Let’s face it. You just spent thousands of dollars to buy a long-lasting item from them. This means they’re probably not going to be selling to you again in the near future. All they’re going to be doing is fixing that expensive contraption that is keeping you from buying another car.

    They’re probably not thinking too much about the after-warranty repairs. From what you said, it doesn’t look like they’re trying to establish a relationship with you–so maybe they just assume that you’re going to go to someone else. If this is how they regularly treat customers during repairs, most customers probably head off to another cheaper and nicer mechanic as soon as they can.

    Of course, they don’t make this connection. They probably just think that since customers don’t stay with them anyways, there’s no point in going out of their way to be nice.

    Do I think this is right and a good practice? Not at all–there’s nothing worse than destroying an image that they worked so hard to create. But after so experiencing the same reluctant service from a lot of other long-term purchases (phones, computers, etc.), I’m convinced that many companies stop caring about their new customers as soon as the agreement is signed.

  3. Andrew said


    “Customer service is the face of the company to most customers. It is the area where most customer-facing interactions take place. It is time for companies to stop viewing it as a “cost of doing business” and instead, view it as a key to building strong customer relationships and, ultimately, referrals.”

    I agree absolutely – any ideas about how to encourage this shift in thinking? I can’t imagine that training alone would do it, incentives perhaps. Or is just a question of having the owners/ managers cultivating that mentality within the organization.

  4. Katie, thank you for your comment. This was exactly the kind of experience Kathy Sierra used to outline in her infamous pictures on her blog Creating Passionate Users (in my blog roll). My guess is the sales people all get wonderful customer-focused training and incentives. What are the incentives for the service department? Making things right goes beyond just a repair; it goes to making the customer feel satisfied. Car dealers who can get this right will reap the rewards!

  5. Andrew, it is not always easy to make this shift in thinking. It is much larger than just training or incentives, as you hinted. A company culture needs to be built which puts the customer into the DNA of the organization. This is most effective when it comes from the top! However, it can be done in smaller parts of the organization, and using those successes as proof points, it can spread over the company. The right metrics are critical to keeping it going!

    Thanks so much for chiming in!

  6. Jonathan said

    That’s such an interesting post. Customer service is so important and it always boggles my mind why businesses don’t focus more on it. I actually just blogged about customer service and it’s effect on customer loyalty on my blog at check it out when you get a chance.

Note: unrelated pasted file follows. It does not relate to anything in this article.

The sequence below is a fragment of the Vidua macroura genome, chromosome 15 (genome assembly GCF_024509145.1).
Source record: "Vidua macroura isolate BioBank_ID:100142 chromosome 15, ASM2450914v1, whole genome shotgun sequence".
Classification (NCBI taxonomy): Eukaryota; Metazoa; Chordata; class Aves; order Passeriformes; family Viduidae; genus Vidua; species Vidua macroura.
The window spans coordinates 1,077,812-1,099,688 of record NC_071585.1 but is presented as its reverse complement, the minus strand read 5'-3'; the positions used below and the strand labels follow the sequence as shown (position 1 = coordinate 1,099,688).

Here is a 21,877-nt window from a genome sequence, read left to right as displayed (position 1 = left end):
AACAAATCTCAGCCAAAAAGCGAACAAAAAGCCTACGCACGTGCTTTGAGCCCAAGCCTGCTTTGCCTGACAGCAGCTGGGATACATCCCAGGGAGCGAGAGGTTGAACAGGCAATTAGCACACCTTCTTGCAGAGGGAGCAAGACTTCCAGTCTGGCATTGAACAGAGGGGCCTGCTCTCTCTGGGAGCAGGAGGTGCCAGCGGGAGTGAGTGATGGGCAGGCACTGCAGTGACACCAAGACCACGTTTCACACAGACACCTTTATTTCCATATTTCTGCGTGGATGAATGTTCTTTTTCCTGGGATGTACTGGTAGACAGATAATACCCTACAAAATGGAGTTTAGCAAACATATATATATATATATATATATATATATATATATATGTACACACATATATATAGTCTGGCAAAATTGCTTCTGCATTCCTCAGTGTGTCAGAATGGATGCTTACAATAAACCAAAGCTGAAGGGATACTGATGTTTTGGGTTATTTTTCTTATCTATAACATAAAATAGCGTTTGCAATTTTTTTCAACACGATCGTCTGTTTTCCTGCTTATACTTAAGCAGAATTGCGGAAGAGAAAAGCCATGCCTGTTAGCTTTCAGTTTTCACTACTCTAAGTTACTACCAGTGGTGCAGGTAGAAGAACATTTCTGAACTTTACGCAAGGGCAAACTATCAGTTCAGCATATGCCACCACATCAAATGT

7. Michael Brairton said

    As the Director of Operations for a premium highline dealership (Porsche) I can tell you that thankfully your service experience is more of an anomaly in today’s competitive retail automotive environment, than the standard.
    After 25 years of working for auto manufacturers, as well as owning and managing several dealerships those that have survived are the ones who have processes and accountability in place to ensure that your experience with the “guys in the white shirts” in the front of the dealership is totally consistent with your experience in the back of the dealership.
    One of the oldest adages in the car business is that sales sells the first vehicle, and service sells every one after that. At my dealership you would have asked for the floormats to be cleaned, and when you came to pick up your truck you would have found new floormats in your truck. We have learned this to be what it takes to be successful, and thankfully did not need JD Powers to point it out to us. We figured it out on our own!
    I hope your ownership experience improves from here.
    Mike Brairton
    PS-Love your idea about having people sign in next to their pre-arranged appointments when they arrive at the dealership in the morning. Mind if I borrow it?

  8. Jonathan, glad to see you! If we keep this type of issue at the forefront by blogging about it and helping organizations change, we will make a difference. I liked your post; thanks for sharing. 🙂

  9. Mike, thank you for chiming in from the car dealership side! It is great to get your perspective, especially as you are one of those business people who “get it”. I think this statement you made sums it all up: “One of the oldest adages in the car business is that sales sells the first vehicle, and service sells every one after that.” It may be an old adage, but from my experience, very few dealerships take it to heart and put it into action!

    That said, the premium brands seem to be much better about a consistent, and pleasant, customer experience. Thank you for your insight! You rock!

    And of course you can borrow my idea. That’s what this blog is here for! Let me know how it works out for you. 🙂

  10. […] Customer service report card: car dealer service ? Customers Rock!Franchised Automobile Dealers; Franchised Truck Dealers; Franchised Motorcycle Dealers; Franchised Equipment Dealers; Large Independent Auto Dealers … […]

  11. Frank said

    Took my wife’s S2000 Honda to Lancaster Honda because the trouble light came on. Three hundred and twenty dollars later and after getting it home, my wife informed me the trouble light was still on. That is the last time I am buying a Honda from Lancaster Honda (paid cash too) and certainly the last time I take any of our “fleet” of cars to a dealership. Should have known better…duh!!!

  12. Remarkable! Keep it up. 😀